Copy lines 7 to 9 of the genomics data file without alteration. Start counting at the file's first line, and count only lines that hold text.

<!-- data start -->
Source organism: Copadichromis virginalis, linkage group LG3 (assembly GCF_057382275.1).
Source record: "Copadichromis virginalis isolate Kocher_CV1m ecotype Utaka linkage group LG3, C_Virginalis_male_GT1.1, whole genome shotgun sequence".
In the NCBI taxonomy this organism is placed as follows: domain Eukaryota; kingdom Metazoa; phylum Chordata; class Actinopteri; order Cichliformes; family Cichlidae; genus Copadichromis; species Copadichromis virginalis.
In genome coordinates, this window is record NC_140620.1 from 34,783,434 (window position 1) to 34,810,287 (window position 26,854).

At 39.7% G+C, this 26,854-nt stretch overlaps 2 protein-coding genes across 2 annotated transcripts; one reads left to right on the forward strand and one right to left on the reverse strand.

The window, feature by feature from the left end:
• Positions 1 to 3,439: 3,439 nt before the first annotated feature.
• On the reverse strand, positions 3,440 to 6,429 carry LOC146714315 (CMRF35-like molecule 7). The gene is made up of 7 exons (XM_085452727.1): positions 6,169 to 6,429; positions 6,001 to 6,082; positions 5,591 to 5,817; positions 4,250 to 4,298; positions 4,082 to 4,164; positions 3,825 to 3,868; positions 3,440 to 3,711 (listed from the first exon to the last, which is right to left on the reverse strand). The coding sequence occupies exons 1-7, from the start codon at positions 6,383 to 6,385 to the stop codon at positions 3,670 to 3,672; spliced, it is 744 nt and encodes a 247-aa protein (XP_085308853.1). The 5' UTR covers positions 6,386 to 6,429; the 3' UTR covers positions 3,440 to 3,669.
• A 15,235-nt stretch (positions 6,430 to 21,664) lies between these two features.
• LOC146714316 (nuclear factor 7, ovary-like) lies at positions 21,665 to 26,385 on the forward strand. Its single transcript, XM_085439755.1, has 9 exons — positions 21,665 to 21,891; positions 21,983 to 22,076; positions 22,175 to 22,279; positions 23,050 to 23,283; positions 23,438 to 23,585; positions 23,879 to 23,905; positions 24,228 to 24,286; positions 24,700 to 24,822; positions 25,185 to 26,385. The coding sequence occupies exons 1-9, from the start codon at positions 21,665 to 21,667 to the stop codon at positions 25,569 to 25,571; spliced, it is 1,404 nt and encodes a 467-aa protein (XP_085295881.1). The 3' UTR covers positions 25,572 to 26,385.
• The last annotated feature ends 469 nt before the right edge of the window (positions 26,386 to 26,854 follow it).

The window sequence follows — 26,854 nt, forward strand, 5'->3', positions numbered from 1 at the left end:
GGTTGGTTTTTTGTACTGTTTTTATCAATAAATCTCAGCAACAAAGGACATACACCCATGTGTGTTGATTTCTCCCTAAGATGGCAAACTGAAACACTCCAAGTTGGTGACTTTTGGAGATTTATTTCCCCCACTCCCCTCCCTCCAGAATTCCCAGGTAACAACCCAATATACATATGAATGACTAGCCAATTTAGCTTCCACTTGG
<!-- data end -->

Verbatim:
• Positions 1 to 3,439: 3,439 nt before the first annotated feature.
• On the reverse strand, positions 3,440 to 6,429 carry LOC146714315 (CMRF35-like molecule 7). The gene is made up of 7 exons (XM_085452727.1): positions 6,169 to 6,429; positions 6,001 to 6,082; positions 5,591 to 5,817; positions 4,250 to 4,298; positions 4,082 to 4,164; positions 3,825 to 3,868; positions 3,440 to 3,711 (listed from the first exon to the last, which is right to left on the reverse strand). The coding sequence occupies exons 1-7, from the start codon at positions 6,383 to 6,385 to the stop codon at positions 3,670 to 3,672; spliced, it is 744 nt and encodes a 247-aa protein (XP_085308853.1). The 5' UTR covers positions 6,386 to 6,429; the 3' UTR covers positions 3,440 to 3,669.
• A 15,235-nt stretch (positions 6,430 to 21,664) lies between these two features.